Ghana is targeting the pantropical spotted dolphin, Clymene dolphin, Fraser’s dolphin, rough-toothed dolphin, Risso’s dolphin, common bottlenose dolphin, Atlantic spotted dolphin, false killer whale, long-beaked common dolphin, melon-headed whale, short-finned pilot whale, dwarf sperm whale, spinner dolphin, pygmy killer whale, and Cuvier’s beaked whale.
Japan’s list is even longer: Dall’s porpoise, short-finned pilot whale, Risso’s dolphin, Pacific white-sided dolphin, false killer whale, pantropical spotted dolphin, striped dolphin, common bottlenose dolphin, Baird’s beaked whale, rough-toothed dolphin, melon-headed whale, Hubbs’ beaked whale, ginkgo-toothed beaked whale, Indo-Pacific bottlenose dolphin, pygmy sperm whale, dwarf sperm whale, northern right whale dolphin and orca.
“With fish stocks depleted worldwide and fishing activities continuing to intensify,” said Hodgins, “there is a clear risk that hunting of small cetaceans will further increase in the future unless it is urgently regulated around the world.”
Coastal nations have to improve and better enforce national legislation, she said, and increase engagement at international conventions. The alternative is that small cetaceans will share the same fate as large whales, whose populations collapsed before the IWC’s moratorium on commercial whaling in the 1980s brought about a turnaround.
Of special concern are Amazon river dolphins.
Every year, thousands of these endangered animals (locally known as boto) are slaughtered to be used as bait for piracatinga fisheries. Their oil has recently been used to treat coronavirus infections.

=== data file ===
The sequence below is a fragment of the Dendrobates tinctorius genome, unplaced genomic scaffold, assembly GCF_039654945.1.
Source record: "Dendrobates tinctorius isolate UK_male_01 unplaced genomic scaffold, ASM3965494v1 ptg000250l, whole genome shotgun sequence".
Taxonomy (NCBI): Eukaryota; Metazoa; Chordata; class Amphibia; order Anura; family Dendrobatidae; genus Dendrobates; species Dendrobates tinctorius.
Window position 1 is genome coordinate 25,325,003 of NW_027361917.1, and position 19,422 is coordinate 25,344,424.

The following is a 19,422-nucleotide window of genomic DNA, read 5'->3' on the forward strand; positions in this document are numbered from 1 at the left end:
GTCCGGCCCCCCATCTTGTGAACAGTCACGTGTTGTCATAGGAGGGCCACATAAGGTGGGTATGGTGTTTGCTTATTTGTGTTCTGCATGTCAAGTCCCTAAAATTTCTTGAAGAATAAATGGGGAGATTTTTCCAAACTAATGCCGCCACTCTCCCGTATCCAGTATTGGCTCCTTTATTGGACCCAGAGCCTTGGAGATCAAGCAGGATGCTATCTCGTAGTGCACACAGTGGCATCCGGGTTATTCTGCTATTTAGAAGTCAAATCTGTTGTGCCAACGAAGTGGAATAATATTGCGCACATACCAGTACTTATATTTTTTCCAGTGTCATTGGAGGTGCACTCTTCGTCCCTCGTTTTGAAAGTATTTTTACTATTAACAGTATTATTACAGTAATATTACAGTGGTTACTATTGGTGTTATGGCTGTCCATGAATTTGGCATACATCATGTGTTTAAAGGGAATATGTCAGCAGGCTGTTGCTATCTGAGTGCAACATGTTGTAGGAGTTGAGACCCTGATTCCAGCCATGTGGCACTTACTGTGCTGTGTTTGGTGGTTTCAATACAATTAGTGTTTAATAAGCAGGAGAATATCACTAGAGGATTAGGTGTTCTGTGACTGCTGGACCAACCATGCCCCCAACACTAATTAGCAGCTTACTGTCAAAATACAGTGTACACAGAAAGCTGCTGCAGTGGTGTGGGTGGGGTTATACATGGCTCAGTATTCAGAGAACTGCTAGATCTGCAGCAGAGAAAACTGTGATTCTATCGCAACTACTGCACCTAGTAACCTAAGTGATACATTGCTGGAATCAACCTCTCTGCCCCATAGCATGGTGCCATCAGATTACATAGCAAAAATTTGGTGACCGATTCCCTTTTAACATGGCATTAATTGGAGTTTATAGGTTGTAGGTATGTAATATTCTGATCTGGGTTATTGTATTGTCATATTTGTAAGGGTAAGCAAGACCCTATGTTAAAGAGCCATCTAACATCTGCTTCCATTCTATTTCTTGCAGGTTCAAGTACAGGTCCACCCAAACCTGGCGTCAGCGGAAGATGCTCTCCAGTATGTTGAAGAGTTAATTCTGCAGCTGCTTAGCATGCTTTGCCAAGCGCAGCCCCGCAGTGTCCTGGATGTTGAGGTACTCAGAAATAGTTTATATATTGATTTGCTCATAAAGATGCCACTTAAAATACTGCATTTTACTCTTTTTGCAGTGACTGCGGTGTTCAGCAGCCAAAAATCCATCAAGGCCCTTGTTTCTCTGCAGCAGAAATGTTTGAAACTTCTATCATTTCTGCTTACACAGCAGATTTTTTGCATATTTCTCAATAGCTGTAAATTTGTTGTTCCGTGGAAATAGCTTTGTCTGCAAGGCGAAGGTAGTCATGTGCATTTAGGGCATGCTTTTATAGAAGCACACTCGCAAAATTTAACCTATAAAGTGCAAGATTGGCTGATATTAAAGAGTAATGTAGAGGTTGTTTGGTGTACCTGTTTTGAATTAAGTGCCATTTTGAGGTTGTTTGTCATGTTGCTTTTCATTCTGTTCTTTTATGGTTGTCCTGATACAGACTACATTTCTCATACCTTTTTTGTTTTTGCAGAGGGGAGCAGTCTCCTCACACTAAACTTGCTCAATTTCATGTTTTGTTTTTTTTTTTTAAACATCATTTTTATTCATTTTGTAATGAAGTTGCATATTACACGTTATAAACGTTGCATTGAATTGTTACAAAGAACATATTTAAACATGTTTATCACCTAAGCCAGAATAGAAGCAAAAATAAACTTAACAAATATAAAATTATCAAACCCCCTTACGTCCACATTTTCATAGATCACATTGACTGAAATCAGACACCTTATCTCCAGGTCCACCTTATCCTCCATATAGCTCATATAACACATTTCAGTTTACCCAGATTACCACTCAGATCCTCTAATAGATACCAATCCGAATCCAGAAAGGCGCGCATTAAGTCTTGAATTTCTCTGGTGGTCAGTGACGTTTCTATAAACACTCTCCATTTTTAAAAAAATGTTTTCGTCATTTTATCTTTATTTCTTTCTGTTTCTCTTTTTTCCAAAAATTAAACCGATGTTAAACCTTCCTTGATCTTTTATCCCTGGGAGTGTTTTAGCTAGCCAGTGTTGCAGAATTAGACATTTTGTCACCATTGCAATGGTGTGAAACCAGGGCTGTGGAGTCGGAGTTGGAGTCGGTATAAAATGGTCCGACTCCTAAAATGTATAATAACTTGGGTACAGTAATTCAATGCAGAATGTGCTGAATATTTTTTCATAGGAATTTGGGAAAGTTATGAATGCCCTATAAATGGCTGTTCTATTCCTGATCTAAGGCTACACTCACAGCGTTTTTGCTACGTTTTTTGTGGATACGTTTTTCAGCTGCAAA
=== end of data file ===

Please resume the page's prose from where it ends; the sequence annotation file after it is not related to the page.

“We risk losing the boto altogether in the coming decades,” says the report.
A high number of cetaceans are being hunted by African countries, mostly in West Africa, but also in Kenya, Mozambique and Madagascar
The use of dolphins as food was reported from Sao Tomé and Príncipe, and in Madagascar, humpback and bottlenose dolphins are killed for consumption or sale.
In Mozambique, says the report, the demand for aquatic wild meat is leading to directed and opportunistic hunts, as well as harvesting of stranded individuals, alive or dead.
It is not only the sheer number of individuals taken that has a negative impact, says the report, but also the potential disruption of their social structures and loss of cultural knowledge (such as migration routes and hunting techniques for different prey). This is likely to lead to lower survival and reproductive success and the impeded recovery of remnant populations.
The report notes that national legislations are poor or inadequate.
Even in countries where the hunting of small cetaceans is forbidden or regulated by quotas, hunting continues almost unhindered because of weak enforcement or the lack of political will.
The NGOs call on coastal states to improve their legislation and enforcement regarding the hunting of small cetaceans and urge international bodies such as CITES to intensify their efforts in protecting the charismatic animals.
Any additional loss in the short-term owing to their exploitation as a human food source or bait, warns the report, will decrease the resilience of populations and increase the likelihood of functional and actual extinction by the end of the century.DM
Original source: https://www.dailymaverick.co.za/article/2024-02-07-dolphins-and-porpoises-increasingly-slaughtered-for-food-and-fish-bait/